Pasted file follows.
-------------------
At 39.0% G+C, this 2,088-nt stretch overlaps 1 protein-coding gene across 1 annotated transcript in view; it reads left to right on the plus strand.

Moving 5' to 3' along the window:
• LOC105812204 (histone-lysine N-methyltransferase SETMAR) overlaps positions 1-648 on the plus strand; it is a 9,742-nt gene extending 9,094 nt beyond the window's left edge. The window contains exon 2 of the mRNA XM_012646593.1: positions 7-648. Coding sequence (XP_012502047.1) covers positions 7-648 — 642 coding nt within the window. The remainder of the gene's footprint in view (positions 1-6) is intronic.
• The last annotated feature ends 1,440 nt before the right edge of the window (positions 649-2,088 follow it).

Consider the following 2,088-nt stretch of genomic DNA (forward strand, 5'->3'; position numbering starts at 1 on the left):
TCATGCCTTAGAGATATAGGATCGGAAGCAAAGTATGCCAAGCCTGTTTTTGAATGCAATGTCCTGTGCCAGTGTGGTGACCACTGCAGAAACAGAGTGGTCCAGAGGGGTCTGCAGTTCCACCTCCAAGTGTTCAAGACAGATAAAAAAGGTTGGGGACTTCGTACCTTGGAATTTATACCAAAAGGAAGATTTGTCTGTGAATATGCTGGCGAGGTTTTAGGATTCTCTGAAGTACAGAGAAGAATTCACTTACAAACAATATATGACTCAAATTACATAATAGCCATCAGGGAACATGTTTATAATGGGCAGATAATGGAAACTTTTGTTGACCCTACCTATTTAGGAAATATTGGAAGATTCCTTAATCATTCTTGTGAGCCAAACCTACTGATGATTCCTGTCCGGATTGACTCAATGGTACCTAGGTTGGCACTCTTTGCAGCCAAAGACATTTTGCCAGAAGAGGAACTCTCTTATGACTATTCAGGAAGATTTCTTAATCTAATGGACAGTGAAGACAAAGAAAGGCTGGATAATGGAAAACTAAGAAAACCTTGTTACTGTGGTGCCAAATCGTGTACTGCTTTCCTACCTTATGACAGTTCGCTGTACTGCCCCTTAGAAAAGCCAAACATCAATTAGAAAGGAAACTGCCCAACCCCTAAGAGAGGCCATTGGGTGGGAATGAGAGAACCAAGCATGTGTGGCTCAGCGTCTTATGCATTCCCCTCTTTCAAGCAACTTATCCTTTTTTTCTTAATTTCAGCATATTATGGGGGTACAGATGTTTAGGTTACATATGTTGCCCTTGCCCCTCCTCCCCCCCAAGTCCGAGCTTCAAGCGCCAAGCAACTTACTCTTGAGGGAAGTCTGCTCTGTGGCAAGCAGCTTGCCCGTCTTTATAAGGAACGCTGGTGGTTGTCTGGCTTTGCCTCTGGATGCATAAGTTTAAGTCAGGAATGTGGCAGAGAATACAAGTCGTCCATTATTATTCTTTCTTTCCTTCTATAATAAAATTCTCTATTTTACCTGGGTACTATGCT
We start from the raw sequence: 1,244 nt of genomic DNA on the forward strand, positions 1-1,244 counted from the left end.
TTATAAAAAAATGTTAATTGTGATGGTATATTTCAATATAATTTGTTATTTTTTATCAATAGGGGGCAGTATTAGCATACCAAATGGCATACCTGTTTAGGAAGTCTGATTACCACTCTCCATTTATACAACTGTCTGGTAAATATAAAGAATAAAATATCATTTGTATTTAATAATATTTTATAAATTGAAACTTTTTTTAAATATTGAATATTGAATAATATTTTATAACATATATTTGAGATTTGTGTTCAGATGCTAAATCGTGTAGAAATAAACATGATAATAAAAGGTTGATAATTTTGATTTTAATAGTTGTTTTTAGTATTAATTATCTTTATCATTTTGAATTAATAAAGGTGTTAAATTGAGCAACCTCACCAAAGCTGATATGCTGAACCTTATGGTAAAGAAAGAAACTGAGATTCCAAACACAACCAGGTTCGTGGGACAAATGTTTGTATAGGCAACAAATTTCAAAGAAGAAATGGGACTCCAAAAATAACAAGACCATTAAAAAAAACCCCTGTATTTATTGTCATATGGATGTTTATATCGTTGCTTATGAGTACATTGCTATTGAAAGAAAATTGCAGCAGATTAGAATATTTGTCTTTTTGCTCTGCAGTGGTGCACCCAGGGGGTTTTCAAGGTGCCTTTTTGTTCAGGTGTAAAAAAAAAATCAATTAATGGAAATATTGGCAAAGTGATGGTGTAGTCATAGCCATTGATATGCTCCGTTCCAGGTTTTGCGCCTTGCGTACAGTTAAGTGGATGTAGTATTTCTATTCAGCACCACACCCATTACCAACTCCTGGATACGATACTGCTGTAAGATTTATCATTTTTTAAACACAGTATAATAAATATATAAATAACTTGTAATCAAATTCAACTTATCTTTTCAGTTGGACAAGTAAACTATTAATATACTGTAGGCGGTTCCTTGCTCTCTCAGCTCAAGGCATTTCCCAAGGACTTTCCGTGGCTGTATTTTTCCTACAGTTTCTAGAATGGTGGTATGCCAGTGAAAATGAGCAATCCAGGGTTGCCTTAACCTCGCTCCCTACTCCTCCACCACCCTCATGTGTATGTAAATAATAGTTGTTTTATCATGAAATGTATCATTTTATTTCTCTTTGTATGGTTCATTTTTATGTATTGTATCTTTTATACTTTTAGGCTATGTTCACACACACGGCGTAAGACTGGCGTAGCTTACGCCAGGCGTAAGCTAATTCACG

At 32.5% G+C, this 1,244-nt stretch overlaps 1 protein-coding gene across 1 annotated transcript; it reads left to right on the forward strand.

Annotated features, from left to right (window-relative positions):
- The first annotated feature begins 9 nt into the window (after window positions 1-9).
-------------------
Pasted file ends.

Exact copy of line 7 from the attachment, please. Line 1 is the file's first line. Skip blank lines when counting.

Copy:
We start from the raw sequence: 1,244 nt of genomic DNA on the forward strand, positions 1-1,244 counted from the left end.